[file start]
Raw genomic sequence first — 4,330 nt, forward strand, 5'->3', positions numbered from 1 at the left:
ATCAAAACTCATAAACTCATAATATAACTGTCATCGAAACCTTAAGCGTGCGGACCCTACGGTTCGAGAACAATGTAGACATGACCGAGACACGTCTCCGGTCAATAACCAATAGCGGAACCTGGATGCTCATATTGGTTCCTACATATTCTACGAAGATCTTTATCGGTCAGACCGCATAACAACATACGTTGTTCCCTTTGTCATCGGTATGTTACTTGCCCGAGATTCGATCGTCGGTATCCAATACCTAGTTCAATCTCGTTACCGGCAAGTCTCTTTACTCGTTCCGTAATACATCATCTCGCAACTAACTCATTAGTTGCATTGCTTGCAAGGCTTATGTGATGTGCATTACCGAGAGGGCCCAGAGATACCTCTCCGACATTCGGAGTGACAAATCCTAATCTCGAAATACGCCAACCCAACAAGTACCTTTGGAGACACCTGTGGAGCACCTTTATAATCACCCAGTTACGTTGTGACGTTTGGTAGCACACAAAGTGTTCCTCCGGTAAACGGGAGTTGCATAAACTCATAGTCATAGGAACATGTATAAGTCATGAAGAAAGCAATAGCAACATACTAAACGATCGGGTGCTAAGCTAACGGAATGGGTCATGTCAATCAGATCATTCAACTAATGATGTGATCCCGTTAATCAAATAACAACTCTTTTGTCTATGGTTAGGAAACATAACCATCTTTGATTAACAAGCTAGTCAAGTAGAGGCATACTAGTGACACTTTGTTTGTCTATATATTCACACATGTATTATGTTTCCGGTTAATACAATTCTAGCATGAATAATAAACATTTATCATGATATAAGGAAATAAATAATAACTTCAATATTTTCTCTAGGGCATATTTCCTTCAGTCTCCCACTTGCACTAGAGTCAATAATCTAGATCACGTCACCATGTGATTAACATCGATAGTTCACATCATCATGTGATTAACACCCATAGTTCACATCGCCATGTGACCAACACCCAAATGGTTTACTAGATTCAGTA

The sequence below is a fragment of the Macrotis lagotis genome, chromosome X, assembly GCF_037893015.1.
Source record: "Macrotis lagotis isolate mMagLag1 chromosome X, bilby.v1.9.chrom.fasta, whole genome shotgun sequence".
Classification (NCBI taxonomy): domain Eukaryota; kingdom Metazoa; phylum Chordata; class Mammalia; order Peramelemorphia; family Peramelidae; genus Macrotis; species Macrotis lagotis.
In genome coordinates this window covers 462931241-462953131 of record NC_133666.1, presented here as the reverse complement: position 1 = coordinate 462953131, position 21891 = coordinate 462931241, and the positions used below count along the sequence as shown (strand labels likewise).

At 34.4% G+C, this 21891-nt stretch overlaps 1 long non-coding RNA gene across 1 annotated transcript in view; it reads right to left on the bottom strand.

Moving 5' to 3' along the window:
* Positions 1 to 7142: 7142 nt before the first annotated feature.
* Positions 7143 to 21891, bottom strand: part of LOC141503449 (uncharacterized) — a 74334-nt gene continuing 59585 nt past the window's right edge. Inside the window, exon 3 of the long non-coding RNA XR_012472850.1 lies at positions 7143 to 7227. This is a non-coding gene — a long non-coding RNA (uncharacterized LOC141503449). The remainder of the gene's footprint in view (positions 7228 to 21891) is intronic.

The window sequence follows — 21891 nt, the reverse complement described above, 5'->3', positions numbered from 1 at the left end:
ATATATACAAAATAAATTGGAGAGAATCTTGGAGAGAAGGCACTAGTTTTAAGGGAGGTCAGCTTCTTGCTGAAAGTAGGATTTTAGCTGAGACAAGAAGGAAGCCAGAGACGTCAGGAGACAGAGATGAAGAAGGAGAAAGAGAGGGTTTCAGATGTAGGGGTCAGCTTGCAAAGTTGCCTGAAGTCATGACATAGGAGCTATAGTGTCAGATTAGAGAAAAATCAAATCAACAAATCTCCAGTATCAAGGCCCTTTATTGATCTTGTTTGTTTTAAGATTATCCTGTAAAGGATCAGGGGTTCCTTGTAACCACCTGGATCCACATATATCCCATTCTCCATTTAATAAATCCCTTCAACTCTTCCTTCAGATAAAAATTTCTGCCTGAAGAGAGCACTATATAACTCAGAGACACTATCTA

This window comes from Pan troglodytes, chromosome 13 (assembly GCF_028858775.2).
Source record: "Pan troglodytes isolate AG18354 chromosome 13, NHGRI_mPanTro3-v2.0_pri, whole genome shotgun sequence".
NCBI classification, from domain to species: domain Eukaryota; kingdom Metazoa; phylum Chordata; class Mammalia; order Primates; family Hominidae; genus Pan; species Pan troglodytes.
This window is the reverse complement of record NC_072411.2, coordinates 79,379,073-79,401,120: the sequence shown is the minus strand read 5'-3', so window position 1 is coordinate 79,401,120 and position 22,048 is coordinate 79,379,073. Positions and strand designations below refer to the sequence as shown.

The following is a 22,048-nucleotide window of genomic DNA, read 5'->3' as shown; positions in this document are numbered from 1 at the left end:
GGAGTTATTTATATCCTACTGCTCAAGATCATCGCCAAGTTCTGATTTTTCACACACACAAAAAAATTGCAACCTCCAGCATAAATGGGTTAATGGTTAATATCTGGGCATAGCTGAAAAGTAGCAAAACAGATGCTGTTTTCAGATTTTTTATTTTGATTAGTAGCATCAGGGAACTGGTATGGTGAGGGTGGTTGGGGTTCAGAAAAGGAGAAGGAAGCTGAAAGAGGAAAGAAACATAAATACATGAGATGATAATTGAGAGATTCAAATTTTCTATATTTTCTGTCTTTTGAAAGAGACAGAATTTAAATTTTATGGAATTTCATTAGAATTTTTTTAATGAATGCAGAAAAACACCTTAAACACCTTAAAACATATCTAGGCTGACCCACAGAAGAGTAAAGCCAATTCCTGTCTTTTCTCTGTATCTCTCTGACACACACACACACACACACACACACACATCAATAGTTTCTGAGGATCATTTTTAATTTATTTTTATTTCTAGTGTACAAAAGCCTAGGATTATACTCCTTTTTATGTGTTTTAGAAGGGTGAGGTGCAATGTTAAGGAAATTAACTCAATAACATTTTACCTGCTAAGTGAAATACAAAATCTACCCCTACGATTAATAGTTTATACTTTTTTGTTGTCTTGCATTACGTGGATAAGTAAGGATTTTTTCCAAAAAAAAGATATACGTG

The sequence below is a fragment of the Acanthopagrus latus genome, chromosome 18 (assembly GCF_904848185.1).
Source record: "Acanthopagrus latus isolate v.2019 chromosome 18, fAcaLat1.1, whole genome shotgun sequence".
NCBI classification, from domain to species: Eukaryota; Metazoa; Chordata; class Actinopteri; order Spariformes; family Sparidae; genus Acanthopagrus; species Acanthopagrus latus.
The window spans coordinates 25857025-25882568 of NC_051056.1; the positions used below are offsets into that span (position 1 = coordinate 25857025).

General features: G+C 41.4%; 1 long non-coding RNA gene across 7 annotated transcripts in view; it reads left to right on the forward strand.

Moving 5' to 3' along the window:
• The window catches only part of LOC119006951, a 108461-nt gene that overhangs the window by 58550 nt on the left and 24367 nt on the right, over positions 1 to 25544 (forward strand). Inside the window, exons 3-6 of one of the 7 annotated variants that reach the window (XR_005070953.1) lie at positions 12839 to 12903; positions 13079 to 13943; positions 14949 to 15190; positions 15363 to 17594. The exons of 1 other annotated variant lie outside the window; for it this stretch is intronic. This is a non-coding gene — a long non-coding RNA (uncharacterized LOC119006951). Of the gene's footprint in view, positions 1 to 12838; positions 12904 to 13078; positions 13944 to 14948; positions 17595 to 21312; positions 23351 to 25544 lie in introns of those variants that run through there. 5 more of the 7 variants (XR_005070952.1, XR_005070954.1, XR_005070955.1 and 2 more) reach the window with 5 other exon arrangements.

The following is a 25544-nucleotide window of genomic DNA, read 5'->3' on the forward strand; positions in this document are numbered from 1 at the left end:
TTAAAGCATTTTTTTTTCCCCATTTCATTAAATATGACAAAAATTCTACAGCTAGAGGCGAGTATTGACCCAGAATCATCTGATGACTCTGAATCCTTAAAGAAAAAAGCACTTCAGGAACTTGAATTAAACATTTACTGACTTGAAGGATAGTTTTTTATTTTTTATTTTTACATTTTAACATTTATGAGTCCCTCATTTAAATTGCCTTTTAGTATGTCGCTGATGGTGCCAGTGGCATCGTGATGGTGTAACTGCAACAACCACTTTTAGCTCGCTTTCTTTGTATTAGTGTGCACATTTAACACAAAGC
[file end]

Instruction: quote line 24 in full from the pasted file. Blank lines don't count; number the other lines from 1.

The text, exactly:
Moving 5' to 3' along the window: